US5235636 *Aug 7, 1991Aug 10, 1993Fujitsu LimitedPortable telephone set housing having an illuminated switch panel
US5357570 *Sep 14, 1992Oct 18, 1994Fujitsu LimitedInterface connector mounting structure for wireless terminal device
US5689823 *Feb 21, 1995Nov 18, 1997Motorola, Inc.Radio having an option board interface and an option board for use therewith
Referenced by
Citing PatentFiling datePublication dateApplicantTitle
US6327152 *Nov 19, 1999Dec 4, 2001Casio Computer Co., Ltd.Interchangeable modular arrangement of computer and accessory devices
US6374120 *Feb 16, 1999Apr 16, 2002Denso CorporationAcoustic guide for audio transducers
US6469891 *Mar 1, 2000Oct 22, 2002Hitachi, Ltd.Information processor
US6812954May 4, 1999Nov 2, 2004Orange Personal Communications Services LimitedMobile communications
US7006846Mar 8, 2001Feb 28, 2006Northrop Grumman CorporationCredit card communication system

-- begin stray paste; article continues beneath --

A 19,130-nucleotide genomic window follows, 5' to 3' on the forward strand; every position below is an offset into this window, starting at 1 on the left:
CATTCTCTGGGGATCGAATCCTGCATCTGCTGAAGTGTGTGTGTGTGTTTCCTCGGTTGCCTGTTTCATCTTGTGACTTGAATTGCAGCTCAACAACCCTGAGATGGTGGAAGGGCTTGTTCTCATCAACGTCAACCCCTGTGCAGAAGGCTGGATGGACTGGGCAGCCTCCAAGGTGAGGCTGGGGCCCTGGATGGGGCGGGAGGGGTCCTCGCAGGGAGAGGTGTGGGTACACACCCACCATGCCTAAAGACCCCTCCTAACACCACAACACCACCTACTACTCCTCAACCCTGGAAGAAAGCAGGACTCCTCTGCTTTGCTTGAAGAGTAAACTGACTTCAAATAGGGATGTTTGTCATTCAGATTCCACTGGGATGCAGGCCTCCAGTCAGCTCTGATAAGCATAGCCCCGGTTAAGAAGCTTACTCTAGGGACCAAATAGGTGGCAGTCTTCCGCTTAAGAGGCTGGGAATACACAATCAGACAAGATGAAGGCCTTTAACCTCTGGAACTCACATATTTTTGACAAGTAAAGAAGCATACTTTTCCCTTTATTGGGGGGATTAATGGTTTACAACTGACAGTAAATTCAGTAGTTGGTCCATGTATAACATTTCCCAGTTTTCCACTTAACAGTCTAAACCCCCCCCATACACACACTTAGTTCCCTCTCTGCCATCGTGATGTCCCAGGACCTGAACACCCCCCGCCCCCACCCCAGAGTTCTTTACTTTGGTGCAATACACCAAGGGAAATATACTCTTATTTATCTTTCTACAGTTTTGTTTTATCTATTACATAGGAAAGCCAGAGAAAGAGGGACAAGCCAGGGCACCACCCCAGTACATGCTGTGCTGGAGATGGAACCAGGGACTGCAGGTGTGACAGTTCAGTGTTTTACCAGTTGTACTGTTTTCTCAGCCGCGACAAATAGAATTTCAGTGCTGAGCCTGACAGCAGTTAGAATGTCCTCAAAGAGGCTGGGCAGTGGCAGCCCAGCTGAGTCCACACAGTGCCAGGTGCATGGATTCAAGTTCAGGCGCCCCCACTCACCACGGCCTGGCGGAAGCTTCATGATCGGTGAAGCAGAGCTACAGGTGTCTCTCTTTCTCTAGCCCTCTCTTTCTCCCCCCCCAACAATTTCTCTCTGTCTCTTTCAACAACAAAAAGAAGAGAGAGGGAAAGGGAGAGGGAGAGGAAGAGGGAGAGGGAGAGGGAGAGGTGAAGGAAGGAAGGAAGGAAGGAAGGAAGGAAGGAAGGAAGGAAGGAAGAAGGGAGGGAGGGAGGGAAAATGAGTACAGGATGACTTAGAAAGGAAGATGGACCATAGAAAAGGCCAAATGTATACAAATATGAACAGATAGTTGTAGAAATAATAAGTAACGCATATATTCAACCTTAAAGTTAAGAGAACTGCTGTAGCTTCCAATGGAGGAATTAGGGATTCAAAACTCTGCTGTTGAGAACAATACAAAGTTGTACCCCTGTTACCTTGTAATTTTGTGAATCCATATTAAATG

US7068979 *Nov 27, 2001Jun 27, 2006Nokia CorporationMobile telecommunications device
US7305248 *Nov 20, 2001Dec 4, 2007Nec CorporationElectronic device
US7349004Apr 15, 2005Mar 25, 2008Orange Personal Communications Services LimitedMobile telephone handset
US7366555 *Sep 30, 2002Apr 29, 2008Nokia CorporationMobile station enclosure
US7386325Oct 1, 2001Jun 10, 2008Motorola, Inc.Method and apparatus for a holster having a user interface
US7848785Nov 13, 2007Dec 7, 2010Lg Electronics Inc.Keypad assembly for a mobile terminal
US8018049Apr 30, 2007Sep 13, 2011Knowles Electronics LlcSilicon condenser microphone and manufacturing method
US8169041Nov 6, 2006May 1, 2012Epcos AgMEMS package and method for the production thereof